All that natural beauty made my eyes itch
Illustrator’s Subpar Parks series uses one-star online reviews of national parks to underscore their glory
Nobody will ever ask me to create a school curriculum. But if they did, I would suggest just two essential classes to help students navigate life.
Not home economics or shop. You can figure out how to hammer or bake on your own. While I’ve had reason to use algebra since learning it in seventh grade, I’ve never again used a band saw.
No, my two classes would be Dealing with Deceit and Managing Toxicity. The first is so obvious I’m surprised it isn’t already taught. Lies infect much of our world. Not just in the miserable nadir of Trump, but before. Religion demands we accept the most ludicrous untruths without a flicker of doubt. History encourages wild overvaluation of ourselves and our accomplishments. Commerce puts us on a treadmill, doing jobs we don’t like so we can buy crap we don’t need but are tricked into wanting.
Yet we assume people are honest. Back in April, when Trump said the nation would open up by Easter, I was talking to a neighbor who said, in essence, “Well, he must know something, have some secret plan, or he wouldn’t say that.” I almost screamed. Knowing all we know, educated people cling to a touching, baseless faith in the president’s honesty. Our default is still to automatically believe any random stranger is telling the truth.
We have to fix that. “Is this person lying?” should be our go-to reaction to just about anything. I’d have the class chanting it, declining it like grammar: “Am I lying? Are you lying? Is he lying? Are we lying?”
And toxicity. Social media is a snake pit of mean, stupid people, inflamed by certainty, shielded by anonymity, gleefully inflicting damage. Maybe if we learned that in second grade, kids — and adults — wouldn’t suffer so much.
How do you manage toxic people? How to armor yourself against the vindictiveness lurking in every corner of social media?
One way is to turn it into art. I noticed a series called Subpar Parks, where actual onestar reviews of U.S. National Parks are paired with gorgeous renditions of those treasures. No park escapes dismissal by somebody.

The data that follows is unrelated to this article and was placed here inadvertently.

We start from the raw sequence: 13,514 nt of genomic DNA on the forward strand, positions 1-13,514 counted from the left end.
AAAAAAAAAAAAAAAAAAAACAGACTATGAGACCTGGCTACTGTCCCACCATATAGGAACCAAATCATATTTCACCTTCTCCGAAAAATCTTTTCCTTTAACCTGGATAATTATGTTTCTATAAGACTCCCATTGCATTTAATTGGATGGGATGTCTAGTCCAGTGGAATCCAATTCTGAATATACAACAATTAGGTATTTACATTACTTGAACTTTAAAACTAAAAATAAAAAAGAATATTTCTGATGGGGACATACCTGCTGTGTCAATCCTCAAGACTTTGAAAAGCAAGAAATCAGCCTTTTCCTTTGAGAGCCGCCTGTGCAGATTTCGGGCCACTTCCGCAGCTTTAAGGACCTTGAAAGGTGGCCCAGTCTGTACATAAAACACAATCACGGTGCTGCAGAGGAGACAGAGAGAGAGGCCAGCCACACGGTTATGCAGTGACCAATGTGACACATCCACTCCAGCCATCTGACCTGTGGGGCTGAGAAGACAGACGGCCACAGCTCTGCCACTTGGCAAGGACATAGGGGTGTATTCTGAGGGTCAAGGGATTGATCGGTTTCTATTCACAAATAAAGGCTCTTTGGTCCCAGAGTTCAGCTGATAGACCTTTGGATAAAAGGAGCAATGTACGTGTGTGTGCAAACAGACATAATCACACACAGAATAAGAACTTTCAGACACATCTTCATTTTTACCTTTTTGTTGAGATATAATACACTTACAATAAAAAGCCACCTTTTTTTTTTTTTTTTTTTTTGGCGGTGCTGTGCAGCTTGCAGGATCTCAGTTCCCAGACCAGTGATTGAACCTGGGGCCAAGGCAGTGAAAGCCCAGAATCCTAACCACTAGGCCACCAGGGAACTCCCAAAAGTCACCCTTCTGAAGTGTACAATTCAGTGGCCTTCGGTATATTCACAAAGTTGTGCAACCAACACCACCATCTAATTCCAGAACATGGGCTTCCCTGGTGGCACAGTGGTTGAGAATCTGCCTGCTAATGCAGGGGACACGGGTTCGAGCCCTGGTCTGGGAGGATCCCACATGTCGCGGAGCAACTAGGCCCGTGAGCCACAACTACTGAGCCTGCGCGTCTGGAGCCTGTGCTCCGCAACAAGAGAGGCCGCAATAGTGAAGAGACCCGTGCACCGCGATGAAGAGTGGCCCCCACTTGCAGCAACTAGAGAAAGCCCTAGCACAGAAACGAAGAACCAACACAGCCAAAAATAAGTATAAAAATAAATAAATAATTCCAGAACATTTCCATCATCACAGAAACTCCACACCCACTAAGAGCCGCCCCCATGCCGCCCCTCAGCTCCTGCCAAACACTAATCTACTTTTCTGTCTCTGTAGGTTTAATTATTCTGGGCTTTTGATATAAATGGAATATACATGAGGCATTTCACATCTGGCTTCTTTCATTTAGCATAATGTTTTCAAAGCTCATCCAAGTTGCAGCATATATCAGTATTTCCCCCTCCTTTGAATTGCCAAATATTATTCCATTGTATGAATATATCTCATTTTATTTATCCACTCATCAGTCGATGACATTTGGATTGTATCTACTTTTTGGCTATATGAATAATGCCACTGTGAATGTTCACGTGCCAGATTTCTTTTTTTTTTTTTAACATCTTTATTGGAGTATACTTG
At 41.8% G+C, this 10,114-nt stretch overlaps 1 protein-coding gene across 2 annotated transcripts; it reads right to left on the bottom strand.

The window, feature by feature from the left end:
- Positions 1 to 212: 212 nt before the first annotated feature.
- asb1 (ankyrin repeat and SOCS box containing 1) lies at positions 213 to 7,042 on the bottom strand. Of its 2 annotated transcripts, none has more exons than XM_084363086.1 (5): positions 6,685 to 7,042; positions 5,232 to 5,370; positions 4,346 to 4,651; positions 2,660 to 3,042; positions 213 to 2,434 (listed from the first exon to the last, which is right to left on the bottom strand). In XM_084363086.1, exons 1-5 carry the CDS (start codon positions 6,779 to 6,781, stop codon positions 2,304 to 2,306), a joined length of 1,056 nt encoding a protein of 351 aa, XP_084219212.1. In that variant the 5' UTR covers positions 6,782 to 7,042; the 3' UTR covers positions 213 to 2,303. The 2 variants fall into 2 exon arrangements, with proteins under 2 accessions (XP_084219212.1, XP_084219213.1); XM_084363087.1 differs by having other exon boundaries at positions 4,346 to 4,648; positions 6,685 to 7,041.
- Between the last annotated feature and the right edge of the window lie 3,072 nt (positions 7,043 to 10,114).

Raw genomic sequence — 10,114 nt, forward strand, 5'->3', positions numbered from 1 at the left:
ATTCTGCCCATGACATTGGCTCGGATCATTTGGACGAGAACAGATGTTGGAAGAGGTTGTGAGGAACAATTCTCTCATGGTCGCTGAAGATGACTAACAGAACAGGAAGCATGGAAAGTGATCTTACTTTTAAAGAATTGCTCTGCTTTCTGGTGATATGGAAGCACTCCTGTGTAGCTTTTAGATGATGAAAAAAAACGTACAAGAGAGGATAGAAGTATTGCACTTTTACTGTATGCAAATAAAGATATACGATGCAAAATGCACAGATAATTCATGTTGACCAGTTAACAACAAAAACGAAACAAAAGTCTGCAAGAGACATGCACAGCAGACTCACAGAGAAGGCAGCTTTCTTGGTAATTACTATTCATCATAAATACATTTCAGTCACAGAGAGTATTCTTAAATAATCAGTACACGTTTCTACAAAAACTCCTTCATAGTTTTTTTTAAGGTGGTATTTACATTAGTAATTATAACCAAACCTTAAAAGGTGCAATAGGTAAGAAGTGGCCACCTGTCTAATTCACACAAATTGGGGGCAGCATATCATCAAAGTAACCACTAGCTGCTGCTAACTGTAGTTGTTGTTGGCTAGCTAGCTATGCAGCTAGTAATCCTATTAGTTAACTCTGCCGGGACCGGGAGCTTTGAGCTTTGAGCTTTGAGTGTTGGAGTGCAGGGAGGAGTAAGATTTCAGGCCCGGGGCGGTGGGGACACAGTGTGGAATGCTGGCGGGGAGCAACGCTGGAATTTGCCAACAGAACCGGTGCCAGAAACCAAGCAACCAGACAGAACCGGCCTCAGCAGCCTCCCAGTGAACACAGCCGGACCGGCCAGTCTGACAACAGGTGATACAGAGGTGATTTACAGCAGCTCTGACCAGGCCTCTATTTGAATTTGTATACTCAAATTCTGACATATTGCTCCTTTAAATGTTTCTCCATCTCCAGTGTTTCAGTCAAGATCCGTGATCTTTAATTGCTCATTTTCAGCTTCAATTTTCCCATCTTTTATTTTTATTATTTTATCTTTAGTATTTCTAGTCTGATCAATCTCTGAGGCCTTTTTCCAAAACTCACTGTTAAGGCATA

Rocky Mountain National Park? “Super unimpressed.”
Yosemite? “Trees block view and there are too many gray rocks.”
The Grand Canyon? “A hole. A very, very large hole.”
The series is being created — 52 parks down, 10 to go — by North Carolina illustrator Amber Share.
“I was taking an online course last fall about creating passion projects by fellow illustrator and lettering artist Lauren Hom,” said Share, who lives in Raleigh and is an avid hiker, “and decided I wanted my passion project to involve illustrating all of the parks, but I wanted to find a way to make it unique and incorporate my sense of humor.”
The National Park Service has been putting out gorgeous posters for a century. How to compete with that?
“There are already so many iconic park illustrations out there,” she said. “I felt like another set would just be white noise. I stumbled upon a post on Reddit that had rounded up a few one-star reviews, and it was kind of a lightning bolt moment.”
If you squint, you can almost see who penned these pans. The sighing, bored Goth teens. The cow-eyed, incurious adults.
People who work in the parks appreciate Share’s work.
“I’ve heard from a lot of park rangers in particular who get a huge kick out of it,” she said, “since they’re often on the receiving end of negative comments.”
Aren’t we all?
“The internet and the veil of anonymity that it provides seems to give people license to be really cruel and forget the human being on the other side of the screen,” said Share, who sells posters, cards and stickers of the series. “I’ve learned that you can’t really focus on it or take it personally — that way lies madness. And I hope Subpar Parks can show people how to not only deflect or ignore the cruelty online, but to laugh at them too, and to laugh at that grumpy impulse to complain on the internet that exists in all of us. If the best the planet has to offer can get a one-star review, you don’t have a chance of pleasing everyone. Just focus on finding your people, and let go of the rest.”
Amber Share’s Subpar Parks series of illustrations — such as this one of the Grand Canyon — pairs renditions of U.S. National Parks with one-star online reviews of them. AMBER SHARE ILLUSTRATIONS
Cooled lava, one hopes.